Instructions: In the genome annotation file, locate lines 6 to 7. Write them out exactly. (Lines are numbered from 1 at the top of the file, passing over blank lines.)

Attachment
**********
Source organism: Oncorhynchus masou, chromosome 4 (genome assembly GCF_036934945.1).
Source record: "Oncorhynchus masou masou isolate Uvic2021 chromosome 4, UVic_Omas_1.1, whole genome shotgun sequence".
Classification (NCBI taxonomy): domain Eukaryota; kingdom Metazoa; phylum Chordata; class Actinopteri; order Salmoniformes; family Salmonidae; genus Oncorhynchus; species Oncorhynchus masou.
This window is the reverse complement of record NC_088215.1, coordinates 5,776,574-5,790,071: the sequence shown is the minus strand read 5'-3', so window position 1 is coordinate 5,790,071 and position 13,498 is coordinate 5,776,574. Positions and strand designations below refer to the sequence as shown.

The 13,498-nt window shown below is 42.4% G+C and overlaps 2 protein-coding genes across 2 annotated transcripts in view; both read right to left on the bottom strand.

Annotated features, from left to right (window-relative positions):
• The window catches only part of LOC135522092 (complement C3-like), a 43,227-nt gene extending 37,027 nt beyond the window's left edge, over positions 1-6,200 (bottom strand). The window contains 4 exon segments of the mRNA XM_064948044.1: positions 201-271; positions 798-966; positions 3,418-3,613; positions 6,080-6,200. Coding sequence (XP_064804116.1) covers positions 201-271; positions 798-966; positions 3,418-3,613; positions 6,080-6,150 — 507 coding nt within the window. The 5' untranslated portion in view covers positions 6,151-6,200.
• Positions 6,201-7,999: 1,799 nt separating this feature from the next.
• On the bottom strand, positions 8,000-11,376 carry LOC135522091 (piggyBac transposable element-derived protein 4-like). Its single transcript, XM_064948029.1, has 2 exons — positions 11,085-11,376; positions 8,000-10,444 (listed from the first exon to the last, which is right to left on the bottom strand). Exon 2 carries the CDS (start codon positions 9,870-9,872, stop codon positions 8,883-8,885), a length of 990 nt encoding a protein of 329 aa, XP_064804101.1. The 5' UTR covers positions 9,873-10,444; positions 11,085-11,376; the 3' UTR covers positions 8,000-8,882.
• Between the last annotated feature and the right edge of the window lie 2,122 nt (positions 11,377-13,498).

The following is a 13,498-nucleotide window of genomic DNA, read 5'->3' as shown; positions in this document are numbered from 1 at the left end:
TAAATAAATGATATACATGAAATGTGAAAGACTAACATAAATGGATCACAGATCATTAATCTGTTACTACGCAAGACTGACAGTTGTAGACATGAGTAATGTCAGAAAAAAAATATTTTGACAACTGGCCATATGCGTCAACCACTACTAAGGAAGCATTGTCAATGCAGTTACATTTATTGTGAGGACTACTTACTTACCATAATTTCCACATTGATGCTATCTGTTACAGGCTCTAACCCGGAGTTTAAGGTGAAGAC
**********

Annotated features, from left to right (window-relative positions):
• The window catches only part of LOC135522092 (complement C3-like), a 43,227-nt gene extending 37,027 nt beyond the window's left edge, over positions 1-6,200 (bottom strand). The window contains 4 exon segments of the mRNA XM_064948044.1: positions 201-271; positions 798-966; positions 3,418-3,613; positions 6,080-6,200. Coding sequence (XP_064804116.1) covers positions 201-271; positions 798-966; positions 3,418-3,613; positions 6,080-6,150 — 507 coding nt within the window. The 5' untranslated portion in view covers positions 6,151-6,200.